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I have two random variables $X$ and $Y$ and I want to bound the value of one in terms of the other (for now, I don't care about the actual distribution of their values).

Suppose that the two variables can have different distributions with values chosen from $[1, n]$. But $X$ is always upper bounded by $Y \cdot c\log{n}$ for some constant $c$. Can I write this as $X = O(Y\log{n})$ (if I care about the behavior for large $n$). I'm not sure what is the convention wrt to random variables and asymptotic notation.

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  • $\begingroup$ "$X$ is always upper bounded by $Y⋅\log n$." You write that as $X\le Y\log n$. What is the problem with that? Do you have a different relation between $X$ and $Y$? $\endgroup$ – Apass.Jack Jul 7 at 8:05
  • $\begingroup$ sorry, I forgot to add the constant for the upper bound. There exists a constant $c$ for large $n$ such that the bound holds, so I want to write this in asymptotic notation. $\endgroup$ – user1246462 Jul 7 at 15:00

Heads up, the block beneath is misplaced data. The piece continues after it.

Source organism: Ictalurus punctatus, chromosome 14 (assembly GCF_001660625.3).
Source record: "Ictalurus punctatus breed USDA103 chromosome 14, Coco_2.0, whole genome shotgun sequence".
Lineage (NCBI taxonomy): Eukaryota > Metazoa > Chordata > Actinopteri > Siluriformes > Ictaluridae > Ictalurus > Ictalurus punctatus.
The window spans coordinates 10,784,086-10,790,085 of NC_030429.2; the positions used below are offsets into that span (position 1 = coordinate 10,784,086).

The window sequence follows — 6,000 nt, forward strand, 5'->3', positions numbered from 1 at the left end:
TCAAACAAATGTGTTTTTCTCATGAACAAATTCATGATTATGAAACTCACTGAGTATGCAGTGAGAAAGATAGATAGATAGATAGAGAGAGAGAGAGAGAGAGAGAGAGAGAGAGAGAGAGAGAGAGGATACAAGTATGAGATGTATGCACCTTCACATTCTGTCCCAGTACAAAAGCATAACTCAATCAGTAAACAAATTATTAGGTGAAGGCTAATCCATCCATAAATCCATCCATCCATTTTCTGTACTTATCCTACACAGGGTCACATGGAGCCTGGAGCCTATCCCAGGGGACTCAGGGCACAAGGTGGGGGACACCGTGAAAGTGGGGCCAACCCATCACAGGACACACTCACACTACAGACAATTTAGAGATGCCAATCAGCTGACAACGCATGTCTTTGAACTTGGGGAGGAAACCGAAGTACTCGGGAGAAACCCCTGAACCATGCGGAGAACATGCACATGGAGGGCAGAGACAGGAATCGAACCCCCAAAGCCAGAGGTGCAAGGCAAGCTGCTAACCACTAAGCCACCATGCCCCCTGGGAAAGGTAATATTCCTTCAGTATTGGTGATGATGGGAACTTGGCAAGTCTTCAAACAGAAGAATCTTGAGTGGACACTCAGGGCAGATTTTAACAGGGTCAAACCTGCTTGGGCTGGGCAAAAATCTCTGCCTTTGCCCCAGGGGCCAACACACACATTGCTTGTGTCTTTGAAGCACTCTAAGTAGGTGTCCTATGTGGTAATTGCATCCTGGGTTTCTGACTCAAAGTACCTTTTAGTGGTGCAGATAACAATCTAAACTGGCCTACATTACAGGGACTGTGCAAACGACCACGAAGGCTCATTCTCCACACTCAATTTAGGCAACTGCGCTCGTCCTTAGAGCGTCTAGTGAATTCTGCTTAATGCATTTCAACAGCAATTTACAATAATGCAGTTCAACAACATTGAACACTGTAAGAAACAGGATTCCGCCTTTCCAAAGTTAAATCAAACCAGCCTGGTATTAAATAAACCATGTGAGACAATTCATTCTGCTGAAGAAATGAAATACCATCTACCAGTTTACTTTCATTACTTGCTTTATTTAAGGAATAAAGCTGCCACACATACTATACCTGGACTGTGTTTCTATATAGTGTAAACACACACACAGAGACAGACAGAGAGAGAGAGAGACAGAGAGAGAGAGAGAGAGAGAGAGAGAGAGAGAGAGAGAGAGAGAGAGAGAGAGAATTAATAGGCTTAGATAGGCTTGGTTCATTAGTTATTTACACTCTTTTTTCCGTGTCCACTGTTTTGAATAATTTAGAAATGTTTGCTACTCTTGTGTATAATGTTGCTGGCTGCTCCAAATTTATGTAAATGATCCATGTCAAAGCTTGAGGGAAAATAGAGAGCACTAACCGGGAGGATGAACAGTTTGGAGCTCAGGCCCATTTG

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On first look, the notation $X = O(Y\,\log{n})$ seems intuitively reasonable since $X$ is always upper bounded by $c (Y\,\log n)$ for some constant $c$. ($c$ must be positive since $X,Y\ge1$).

Can we formalize the exact meaning of that notation?

Here is one natural definition.

Let $(\Omega,S,T)$ represents a set of 2-dimensional random vectors on $\Omega$ parameterized by $n$, i.e., for all $n$, $(S_n, T_n)$ is a random vector from $\Omega_n$ (which is a set of possible outcomes) to ${\Bbb R}^2$. We write

$$S=O(T){\text{ as }}n\to \infty $$ if and only if there is a positive constant $c$ such that for all sufficiently large values of $n$, for all $\omega\in\Omega_n$, the absolute value of $S_n(w)$ is at most $c\,T_n(w)$.

We can apply the above definition to $(I, X, Y\,\log n)$ where $I_n=[1,n]$.

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